Talent community is a word that means different things to different people. In a recent addition of TChat radio, I was amazed at the diversity of opinion from the panelists. Co-host of TChat and recruiting thought leader, Kevin W. Grossman, posed this question to his audience--What Do Talent Communities Mean to You? I took a crack at defining talent communities based on my experience; and was troubled that my definition was not complete. As I thought more about it over the holidays, I discovered that a simple definition is somewhat illusive.
The Twitter length definition is: A talent community is a segmented audience of targeted talent that maps to current & future hiring needs contained in the workforce plan.
If we expand beyond 140 characters, there is a more encompassing conversation about talent communities. Perhaps you have noticed that a favorite topic of conversation in the recruiting community is pipelining potential talent for current and future openings with an organization. It seems to be the Holy Grail—to have a pre-qualified pool of talent that is available when your organization has on opening for that type of talent. The skeptics suggest this is a “pipe dream;” the optimists are convinced that the current social revolution will offer unique opportunities in talent pipelines—particularly with online talent communities.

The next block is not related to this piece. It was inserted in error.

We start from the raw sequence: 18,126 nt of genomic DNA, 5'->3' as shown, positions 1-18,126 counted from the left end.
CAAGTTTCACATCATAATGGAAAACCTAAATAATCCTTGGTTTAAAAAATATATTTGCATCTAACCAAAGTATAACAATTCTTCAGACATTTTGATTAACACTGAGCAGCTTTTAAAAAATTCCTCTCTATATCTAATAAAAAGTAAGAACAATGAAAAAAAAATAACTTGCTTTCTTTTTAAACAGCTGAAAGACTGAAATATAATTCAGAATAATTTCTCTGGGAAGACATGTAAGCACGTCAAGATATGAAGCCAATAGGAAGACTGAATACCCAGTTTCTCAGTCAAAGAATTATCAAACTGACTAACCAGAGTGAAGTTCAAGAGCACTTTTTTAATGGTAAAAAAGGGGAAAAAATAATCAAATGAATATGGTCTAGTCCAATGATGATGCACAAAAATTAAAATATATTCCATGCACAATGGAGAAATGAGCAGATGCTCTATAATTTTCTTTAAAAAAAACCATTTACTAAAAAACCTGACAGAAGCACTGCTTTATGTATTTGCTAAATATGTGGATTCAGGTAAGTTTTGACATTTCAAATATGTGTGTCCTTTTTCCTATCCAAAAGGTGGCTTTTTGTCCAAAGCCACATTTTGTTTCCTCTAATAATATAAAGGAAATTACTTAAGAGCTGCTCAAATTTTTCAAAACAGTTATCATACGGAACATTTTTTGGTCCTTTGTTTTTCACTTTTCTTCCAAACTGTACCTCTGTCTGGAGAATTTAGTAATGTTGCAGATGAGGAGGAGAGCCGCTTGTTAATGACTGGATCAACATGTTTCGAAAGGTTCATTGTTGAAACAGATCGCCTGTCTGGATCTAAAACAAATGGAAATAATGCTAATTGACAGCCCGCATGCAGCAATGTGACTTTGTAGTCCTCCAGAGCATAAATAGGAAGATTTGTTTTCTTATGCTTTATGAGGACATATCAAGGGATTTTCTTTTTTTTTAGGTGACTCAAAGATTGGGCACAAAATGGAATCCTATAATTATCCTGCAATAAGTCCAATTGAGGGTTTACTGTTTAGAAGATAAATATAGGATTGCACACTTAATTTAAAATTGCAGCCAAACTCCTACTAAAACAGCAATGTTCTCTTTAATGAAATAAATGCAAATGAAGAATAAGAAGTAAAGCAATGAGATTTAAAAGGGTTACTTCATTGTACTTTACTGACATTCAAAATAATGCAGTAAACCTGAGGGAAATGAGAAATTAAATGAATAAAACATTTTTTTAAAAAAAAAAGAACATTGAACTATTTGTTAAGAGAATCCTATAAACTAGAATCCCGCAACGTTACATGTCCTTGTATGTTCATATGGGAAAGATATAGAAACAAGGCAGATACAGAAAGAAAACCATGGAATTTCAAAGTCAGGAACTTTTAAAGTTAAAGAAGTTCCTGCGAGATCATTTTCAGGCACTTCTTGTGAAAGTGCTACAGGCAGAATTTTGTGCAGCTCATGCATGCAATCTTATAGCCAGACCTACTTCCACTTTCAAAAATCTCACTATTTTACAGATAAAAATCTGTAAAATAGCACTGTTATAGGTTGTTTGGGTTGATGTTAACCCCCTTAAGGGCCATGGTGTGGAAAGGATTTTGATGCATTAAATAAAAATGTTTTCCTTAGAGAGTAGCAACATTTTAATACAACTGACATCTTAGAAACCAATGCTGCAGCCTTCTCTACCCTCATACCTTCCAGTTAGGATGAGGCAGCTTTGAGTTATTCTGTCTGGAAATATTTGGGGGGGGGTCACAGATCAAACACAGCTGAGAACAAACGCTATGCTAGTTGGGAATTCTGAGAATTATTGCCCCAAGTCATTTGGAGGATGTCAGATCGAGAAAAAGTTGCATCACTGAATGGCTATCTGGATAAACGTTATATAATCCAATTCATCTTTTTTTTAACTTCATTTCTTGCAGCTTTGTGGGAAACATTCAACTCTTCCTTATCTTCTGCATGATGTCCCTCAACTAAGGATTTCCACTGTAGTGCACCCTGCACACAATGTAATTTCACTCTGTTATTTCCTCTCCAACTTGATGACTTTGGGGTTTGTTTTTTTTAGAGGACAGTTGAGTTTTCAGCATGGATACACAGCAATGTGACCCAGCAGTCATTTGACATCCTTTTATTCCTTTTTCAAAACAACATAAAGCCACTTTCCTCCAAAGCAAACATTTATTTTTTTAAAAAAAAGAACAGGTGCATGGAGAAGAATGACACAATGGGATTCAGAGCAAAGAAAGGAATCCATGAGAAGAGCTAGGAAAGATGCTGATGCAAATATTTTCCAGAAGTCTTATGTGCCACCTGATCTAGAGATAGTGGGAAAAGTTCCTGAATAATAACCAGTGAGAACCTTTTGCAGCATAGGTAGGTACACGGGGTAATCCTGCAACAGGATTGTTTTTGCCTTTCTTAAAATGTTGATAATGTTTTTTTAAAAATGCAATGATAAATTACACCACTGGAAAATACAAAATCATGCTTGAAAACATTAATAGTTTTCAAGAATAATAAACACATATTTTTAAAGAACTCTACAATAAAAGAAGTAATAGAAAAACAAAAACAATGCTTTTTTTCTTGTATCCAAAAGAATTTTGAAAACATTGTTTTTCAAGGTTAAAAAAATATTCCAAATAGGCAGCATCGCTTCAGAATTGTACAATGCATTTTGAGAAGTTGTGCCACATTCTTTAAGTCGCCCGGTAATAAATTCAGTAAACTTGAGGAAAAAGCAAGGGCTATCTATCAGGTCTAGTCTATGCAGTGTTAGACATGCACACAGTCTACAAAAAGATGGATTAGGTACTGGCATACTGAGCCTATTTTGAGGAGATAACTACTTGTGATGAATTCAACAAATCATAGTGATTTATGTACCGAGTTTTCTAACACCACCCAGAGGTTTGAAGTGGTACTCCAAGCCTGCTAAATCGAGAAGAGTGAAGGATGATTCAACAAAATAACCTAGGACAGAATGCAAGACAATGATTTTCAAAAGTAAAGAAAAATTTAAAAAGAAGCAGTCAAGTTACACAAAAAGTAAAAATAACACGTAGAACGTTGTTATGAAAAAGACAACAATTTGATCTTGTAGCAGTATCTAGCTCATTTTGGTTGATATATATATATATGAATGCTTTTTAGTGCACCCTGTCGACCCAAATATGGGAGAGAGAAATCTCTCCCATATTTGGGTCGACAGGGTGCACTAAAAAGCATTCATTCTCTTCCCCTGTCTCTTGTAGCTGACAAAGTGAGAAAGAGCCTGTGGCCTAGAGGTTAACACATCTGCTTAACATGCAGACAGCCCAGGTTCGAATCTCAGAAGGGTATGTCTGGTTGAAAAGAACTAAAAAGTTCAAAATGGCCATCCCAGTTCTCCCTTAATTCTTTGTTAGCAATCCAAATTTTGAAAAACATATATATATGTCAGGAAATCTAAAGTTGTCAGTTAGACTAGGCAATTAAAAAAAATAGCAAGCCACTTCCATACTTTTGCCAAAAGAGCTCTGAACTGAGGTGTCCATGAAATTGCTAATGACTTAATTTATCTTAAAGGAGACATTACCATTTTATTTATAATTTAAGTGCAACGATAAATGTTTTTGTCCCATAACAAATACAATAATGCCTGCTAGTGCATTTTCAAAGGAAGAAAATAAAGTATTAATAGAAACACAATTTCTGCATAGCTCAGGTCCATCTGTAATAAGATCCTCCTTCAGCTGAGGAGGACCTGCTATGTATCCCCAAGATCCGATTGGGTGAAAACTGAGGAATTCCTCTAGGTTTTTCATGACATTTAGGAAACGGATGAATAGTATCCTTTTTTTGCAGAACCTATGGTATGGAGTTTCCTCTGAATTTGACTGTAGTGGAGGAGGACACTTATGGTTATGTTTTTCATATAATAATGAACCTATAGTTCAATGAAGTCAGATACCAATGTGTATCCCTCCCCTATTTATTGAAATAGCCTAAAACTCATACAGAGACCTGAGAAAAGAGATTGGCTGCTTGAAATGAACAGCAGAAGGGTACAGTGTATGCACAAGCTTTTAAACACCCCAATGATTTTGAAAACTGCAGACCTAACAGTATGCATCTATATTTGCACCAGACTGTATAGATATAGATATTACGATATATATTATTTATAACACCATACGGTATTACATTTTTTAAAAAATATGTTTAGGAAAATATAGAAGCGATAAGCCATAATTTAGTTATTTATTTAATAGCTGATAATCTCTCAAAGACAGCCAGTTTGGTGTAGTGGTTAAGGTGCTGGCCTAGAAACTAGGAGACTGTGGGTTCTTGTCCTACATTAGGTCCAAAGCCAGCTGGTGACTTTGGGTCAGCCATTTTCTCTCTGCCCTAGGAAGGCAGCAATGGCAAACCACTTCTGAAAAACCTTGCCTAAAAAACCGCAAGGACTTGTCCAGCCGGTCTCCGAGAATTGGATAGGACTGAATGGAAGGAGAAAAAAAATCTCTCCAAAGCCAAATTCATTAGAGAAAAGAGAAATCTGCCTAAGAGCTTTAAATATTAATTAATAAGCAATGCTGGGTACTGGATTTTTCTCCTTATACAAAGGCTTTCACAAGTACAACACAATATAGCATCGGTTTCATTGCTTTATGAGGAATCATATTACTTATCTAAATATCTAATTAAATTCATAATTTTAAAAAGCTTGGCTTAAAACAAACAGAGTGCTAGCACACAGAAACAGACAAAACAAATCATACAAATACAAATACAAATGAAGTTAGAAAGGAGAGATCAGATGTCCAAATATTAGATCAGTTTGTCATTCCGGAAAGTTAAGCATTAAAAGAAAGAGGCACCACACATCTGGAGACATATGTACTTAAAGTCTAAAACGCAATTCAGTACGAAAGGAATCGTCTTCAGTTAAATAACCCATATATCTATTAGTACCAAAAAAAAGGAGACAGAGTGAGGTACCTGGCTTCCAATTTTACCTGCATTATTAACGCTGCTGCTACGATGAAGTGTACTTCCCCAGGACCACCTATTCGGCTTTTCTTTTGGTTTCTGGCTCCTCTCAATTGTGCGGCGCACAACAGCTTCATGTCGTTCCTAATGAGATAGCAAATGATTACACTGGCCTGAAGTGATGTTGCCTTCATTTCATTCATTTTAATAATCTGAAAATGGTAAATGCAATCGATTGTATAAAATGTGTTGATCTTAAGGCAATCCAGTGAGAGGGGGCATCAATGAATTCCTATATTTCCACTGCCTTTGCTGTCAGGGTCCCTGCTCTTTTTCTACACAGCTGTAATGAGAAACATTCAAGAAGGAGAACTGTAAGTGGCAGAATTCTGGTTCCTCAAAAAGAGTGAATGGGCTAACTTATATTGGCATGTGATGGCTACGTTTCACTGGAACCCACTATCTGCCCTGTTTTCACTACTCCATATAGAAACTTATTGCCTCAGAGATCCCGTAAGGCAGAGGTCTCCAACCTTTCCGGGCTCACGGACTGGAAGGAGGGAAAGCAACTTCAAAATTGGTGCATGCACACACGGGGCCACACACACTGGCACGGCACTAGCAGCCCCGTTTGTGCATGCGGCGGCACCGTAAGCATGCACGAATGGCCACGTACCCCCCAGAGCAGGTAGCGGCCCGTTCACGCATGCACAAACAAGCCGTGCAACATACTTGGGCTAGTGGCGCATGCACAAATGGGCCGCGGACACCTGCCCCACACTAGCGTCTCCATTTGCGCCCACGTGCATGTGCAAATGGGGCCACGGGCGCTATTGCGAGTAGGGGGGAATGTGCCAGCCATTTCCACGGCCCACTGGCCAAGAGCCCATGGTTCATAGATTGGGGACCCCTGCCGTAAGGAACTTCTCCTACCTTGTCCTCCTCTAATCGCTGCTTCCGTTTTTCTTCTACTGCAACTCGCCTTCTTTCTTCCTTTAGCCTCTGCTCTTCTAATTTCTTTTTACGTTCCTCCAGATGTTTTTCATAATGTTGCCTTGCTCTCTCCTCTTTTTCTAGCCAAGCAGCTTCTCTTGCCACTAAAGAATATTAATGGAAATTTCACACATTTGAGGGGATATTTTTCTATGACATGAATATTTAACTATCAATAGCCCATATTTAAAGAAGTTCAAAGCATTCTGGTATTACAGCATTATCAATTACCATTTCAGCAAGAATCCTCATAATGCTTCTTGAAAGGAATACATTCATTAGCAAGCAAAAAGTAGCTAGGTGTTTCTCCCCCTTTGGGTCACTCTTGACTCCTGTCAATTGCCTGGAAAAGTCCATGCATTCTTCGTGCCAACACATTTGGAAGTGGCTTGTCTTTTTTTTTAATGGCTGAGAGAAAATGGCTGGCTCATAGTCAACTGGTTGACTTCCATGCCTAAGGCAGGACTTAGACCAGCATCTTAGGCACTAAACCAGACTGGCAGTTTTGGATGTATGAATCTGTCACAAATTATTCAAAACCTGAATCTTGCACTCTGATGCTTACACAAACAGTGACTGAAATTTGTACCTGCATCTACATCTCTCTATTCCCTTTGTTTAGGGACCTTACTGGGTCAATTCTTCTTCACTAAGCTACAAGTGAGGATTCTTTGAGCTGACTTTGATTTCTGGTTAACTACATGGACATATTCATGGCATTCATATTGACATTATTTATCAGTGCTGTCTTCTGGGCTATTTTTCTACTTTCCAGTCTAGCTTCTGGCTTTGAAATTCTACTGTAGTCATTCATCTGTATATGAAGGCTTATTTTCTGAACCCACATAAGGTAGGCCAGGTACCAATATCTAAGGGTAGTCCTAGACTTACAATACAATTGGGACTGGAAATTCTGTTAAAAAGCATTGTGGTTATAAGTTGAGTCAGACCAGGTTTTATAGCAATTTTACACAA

At its core, recruiting is about identifying the target audiences that make up the talent segments that map to the workforce plan and recruiting goals. The social revolution introduced the idea of “social recruiting;” Social Recruiting entails developing and implementing the social media and brand strategies required to engage, cultivate and nurture a long-term relationship with the target talent. And this social recruiting relies on technology; which ironically can be used to put a human touch back into recruiting.
A community is about shared values and a conscious choice to live in that location. A citizen of a community contributes to it in terms of communication (conversation), collaboration and the common good. A talent community has those ingredients as its cornerstone; developing, implementing and building online talent communities for targeted talent shares common interests and values to create and grow relationships.